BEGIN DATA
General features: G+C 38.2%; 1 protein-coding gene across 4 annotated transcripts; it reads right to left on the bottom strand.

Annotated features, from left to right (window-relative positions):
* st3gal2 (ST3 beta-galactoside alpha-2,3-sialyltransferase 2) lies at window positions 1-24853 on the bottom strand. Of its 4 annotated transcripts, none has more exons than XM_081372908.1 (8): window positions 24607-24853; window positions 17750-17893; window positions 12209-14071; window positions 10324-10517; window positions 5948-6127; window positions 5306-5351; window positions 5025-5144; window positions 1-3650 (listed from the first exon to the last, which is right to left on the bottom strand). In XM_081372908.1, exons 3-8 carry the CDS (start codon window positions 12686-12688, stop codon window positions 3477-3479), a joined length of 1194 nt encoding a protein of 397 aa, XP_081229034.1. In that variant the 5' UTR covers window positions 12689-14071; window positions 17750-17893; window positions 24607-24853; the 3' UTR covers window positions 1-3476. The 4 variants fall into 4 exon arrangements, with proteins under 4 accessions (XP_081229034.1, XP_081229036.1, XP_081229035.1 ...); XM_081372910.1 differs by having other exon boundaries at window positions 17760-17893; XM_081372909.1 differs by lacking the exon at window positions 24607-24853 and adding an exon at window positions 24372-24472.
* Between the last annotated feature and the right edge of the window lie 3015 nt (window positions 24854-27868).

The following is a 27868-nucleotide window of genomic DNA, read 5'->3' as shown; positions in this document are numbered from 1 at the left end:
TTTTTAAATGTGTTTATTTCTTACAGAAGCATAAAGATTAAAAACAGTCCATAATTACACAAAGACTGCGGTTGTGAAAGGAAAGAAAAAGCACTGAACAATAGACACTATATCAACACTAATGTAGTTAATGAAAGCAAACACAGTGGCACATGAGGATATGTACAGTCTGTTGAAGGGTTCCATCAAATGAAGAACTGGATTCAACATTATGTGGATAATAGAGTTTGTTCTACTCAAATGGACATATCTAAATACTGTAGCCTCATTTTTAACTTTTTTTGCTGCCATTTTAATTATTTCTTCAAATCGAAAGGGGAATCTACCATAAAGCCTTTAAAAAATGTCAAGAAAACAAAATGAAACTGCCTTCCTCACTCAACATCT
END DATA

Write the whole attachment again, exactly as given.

General features: G+C 38.2%; 1 protein-coding gene across 4 annotated transcripts; it reads right to left on the bottom strand.

Annotated features, from left to right (window-relative positions):
* st3gal2 (ST3 beta-galactoside alpha-2,3-sialyltransferase 2) lies at window positions 1-24853 on the bottom strand. Of its 4 annotated transcripts, none has more exons than XM_081372908.1 (8): window positions 24607-24853; window positions 17750-17893; window positions 12209-14071; window positions 10324-10517; window positions 5948-6127; window positions 5306-5351; window positions 5025-5144; window positions 1-3650 (listed from the first exon to the last, which is right to left on the bottom strand). In XM_081372908.1, exons 3-8 carry the CDS (start codon window positions 12686-12688, stop codon window positions 3477-3479), a joined length of 1194 nt encoding a protein of 397 aa, XP_081229034.1. In that variant the 5' UTR covers window positions 12689-14071; window positions 17750-17893; window positions 24607-24853; the 3' UTR covers window positions 1-3476. The 4 variants fall into 4 exon arrangements, with proteins under 4 accessions (XP_081229034.1, XP_081229036.1, XP_081229035.1 ...); XM_081372910.1 differs by having other exon boundaries at window positions 17760-17893; XM_081372909.1 differs by lacking the exon at window positions 24607-24853 and adding an exon at window positions 24372-24472.
* Between the last annotated feature and the right edge of the window lie 3015 nt (window positions 24854-27868).

The following is a 27868-nucleotide window of genomic DNA, read 5'->3' as shown; positions in this document are numbered from 1 at the left end:
TTTTTAAATGTGTTTATTTCTTACAGAAGCATAAAGATTAAAAACAGTCCATAATTACACAAAGACTGCGGTTGTGAAAGGAAAGAAAAAGCACTGAACAATAGACACTATATCAACACTAATGTAGTTAATGAAAGCAAACACAGTGGCACATGAGGATATGTACAGTCTGTTGAAGGGTTCCATCAAATGAAGAACTGGATTCAACATTATGTGGATAATAGAGTTTGTTCTACTCAAATGGACATATCTAAATACTGTAGCCTCATTTTTAACTTTTTTTGCTGCCATTTTAATTATTTCTTCAAATCGAAAGGGGAATCTACCATAAAGCCTTTAAAAAATGTCAAGAAAACAAAATGAAACTGCCTTCCTCACTCAACATCT